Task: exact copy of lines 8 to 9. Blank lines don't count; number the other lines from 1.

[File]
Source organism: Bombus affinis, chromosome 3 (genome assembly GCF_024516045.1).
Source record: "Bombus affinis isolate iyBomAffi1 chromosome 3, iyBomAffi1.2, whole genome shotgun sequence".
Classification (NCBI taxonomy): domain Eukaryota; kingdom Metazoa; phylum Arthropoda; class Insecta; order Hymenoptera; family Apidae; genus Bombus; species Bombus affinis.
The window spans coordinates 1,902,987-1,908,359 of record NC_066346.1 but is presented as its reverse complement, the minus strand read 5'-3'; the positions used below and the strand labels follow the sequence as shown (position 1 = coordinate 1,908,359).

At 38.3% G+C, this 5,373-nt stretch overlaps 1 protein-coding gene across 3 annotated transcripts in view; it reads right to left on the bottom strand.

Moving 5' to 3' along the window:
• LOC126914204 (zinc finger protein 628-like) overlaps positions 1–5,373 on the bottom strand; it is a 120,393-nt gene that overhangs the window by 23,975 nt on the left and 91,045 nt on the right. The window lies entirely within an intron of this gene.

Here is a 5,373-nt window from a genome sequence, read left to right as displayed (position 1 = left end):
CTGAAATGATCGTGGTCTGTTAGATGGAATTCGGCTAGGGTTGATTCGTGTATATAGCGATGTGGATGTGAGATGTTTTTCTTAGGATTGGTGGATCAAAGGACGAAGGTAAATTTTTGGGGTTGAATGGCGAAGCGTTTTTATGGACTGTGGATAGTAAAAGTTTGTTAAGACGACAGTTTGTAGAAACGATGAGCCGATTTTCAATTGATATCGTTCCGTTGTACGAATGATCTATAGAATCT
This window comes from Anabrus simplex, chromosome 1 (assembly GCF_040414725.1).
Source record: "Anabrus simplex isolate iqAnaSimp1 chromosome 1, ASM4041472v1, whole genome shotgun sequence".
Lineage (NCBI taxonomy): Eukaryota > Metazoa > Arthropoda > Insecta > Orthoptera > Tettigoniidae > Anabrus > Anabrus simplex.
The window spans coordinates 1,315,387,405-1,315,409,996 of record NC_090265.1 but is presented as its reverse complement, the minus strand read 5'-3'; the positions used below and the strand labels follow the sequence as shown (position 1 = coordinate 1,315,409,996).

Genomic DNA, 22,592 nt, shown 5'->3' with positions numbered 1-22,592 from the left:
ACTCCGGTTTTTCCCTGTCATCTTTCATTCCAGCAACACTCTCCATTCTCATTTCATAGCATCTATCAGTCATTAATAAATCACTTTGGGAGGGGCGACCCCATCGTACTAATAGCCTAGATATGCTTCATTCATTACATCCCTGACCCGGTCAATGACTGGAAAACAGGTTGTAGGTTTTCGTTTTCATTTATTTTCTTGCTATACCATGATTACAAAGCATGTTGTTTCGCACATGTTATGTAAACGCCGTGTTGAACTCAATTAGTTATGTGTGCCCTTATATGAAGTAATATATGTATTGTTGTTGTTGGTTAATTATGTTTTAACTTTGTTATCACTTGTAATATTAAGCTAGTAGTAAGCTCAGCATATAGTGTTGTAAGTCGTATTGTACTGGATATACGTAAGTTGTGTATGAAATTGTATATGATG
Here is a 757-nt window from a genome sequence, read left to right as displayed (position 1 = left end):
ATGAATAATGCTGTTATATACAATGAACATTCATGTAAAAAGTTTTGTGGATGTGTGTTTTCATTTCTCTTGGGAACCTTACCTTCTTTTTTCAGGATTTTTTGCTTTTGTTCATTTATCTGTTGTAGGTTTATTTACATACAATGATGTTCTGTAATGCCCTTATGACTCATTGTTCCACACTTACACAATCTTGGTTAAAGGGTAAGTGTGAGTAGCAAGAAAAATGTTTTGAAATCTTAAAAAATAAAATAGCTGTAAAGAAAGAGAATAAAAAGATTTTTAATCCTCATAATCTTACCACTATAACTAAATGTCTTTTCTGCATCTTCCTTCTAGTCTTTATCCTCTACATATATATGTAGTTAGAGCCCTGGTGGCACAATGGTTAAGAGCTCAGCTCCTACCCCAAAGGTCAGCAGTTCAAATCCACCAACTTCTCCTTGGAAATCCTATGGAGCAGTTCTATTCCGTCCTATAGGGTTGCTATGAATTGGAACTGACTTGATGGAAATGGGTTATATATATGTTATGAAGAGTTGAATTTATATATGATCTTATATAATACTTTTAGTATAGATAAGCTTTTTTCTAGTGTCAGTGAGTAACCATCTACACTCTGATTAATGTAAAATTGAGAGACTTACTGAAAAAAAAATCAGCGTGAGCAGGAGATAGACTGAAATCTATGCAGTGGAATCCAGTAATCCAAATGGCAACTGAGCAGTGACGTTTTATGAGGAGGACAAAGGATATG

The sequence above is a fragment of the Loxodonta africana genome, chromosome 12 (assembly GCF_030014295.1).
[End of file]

Here is a 5,373-nt window from a genome sequence, read left to right as displayed (position 1 = left end):
CTGAAATGATCGTGGTCTGTTAGATGGAATTCGGCTAGGGTTGATTCGTGTATATAGCGATGTGGATGTGAGATGTTTTTCTTAGGATTGGTGGATCAAAGGACGAAGGTAAATTTTTGGGGTTGAATGGCGAAGCGTTTTTATGGACTGTGGATAGTAAAAGTTTGTTAAGACGACAGTTTGTAGAAACGATGAGCCGATTTTCAATTGATATCGTTCCGTTGTACGAATGATCTATAGAATCT